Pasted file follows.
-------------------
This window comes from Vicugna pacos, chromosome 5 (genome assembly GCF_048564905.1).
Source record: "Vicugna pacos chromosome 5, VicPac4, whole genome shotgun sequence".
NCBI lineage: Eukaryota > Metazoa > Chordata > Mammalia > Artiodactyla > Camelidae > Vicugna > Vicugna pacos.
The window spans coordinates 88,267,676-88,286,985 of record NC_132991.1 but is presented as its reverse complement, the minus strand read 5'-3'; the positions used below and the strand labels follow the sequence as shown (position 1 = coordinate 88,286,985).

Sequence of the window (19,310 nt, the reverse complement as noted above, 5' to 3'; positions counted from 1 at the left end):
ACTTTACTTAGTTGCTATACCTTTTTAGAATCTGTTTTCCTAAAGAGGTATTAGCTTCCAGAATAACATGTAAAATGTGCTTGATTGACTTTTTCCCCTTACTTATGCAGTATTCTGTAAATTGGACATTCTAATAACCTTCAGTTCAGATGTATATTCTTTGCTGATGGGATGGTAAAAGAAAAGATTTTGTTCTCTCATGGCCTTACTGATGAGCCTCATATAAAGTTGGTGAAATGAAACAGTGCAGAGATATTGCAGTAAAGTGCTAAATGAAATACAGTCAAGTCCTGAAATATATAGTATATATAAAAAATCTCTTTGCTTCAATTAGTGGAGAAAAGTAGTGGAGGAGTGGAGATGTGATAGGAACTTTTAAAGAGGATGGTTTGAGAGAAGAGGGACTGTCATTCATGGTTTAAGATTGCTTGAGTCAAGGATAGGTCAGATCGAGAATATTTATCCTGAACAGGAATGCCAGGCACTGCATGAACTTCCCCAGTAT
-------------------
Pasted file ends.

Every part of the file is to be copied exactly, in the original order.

This window comes from Vicugna pacos, chromosome 5 (genome assembly GCF_048564905.1).
Source record: "Vicugna pacos chromosome 5, VicPac4, whole genome shotgun sequence".
NCBI lineage: Eukaryota > Metazoa > Chordata > Mammalia > Artiodactyla > Camelidae > Vicugna > Vicugna pacos.
The window spans coordinates 88,267,676-88,286,985 of record NC_132991.1 but is presented as its reverse complement, the minus strand read 5'-3'; the positions used below and the strand labels follow the sequence as shown (position 1 = coordinate 88,286,985).

Sequence of the window (19,310 nt, the reverse complement as noted above, 5' to 3'; positions counted from 1 at the left end):
ACTTTACTTAGTTGCTATACCTTTTTAGAATCTGTTTTCCTAAAGAGGTATTAGCTTCCAGAATAACATGTAAAATGTGCTTGATTGACTTTTTCCCCTTACTTATGCAGTATTCTGTAAATTGGACATTCTAATAACCTTCAGTTCAGATGTATATTCTTTGCTGATGGGATGGTAAAAGAAAAGATTTTGTTCTCTCATGGCCTTACTGATGAGCCTCATATAAAGTTGGTGAAATGAAACAGTGCAGAGATATTGCAGTAAAGTGCTAAATGAAATACAGTCAAGTCCTGAAATATATAGTATATATAAAAAATCTCTTTGCTTCAATTAGTGGAGAAAAGTAGTGGAGGAGTGGAGATGTGATAGGAACTTTTAAAGAGGATGGTTTGAGAGAAGAGGGACTGTCATTCATGGTTTAAGATTGCTTGAGTCAAGGATAGGTCAGATCGAGAATATTTATCCTGAACAGGAATGCCAGGCACTGCATGAACTTCCCCAGTAT